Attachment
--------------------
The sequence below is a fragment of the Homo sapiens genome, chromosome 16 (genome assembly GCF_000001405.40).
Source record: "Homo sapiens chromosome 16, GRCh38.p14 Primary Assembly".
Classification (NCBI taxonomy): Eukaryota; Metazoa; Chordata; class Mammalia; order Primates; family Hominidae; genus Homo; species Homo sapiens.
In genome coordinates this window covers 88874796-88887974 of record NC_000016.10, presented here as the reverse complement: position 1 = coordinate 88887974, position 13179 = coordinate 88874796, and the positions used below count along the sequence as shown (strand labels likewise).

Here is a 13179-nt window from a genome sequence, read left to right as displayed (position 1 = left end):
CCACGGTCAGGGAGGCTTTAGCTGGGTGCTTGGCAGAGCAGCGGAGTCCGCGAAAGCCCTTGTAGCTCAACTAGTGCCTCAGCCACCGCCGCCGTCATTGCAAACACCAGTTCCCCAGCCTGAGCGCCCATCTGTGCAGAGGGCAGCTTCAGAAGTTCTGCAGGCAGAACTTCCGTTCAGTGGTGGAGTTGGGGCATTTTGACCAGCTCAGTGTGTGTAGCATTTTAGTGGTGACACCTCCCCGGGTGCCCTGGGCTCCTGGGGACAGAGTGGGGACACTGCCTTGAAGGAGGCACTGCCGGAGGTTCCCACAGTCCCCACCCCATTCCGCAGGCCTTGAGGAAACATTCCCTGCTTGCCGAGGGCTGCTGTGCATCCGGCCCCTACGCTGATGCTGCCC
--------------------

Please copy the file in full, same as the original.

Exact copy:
The sequence below is a fragment of the Homo sapiens genome, chromosome 16 (genome assembly GCF_000001405.40).
Source record: "Homo sapiens chromosome 16, GRCh38.p14 Primary Assembly".
Classification (NCBI taxonomy): Eukaryota; Metazoa; Chordata; class Mammalia; order Primates; family Hominidae; genus Homo; species Homo sapiens.
In genome coordinates this window covers 88874796-88887974 of record NC_000016.10, presented here as the reverse complement: position 1 = coordinate 88887974, position 13179 = coordinate 88874796, and the positions used below count along the sequence as shown (strand labels likewise).

Here is a 13179-nt window from a genome sequence, read left to right as displayed (position 1 = left end):
CCACGGTCAGGGAGGCTTTAGCTGGGTGCTTGGCAGAGCAGCGGAGTCCGCGAAAGCCCTTGTAGCTCAACTAGTGCCTCAGCCACCGCCGCCGTCATTGCAAACACCAGTTCCCCAGCCTGAGCGCCCATCTGTGCAGAGGGCAGCTTCAGAAGTTCTGCAGGCAGAACTTCCGTTCAGTGGTGGAGTTGGGGCATTTTGACCAGCTCAGTGTGTGTAGCATTTTAGTGGTGACACCTCCCCGGGTGCCCTGGGCTCCTGGGGACAGAGTGGGGACACTGCCTTGAAGGAGGCACTGCCGGAGGTTCCCACAGTCCCCACCCCATTCCGCAGGCCTTGAGGAAACATTCCCTGCTTGCCGAGGGCTGCTGTGCATCCGGCCCCTACGCTGATGCTGCCC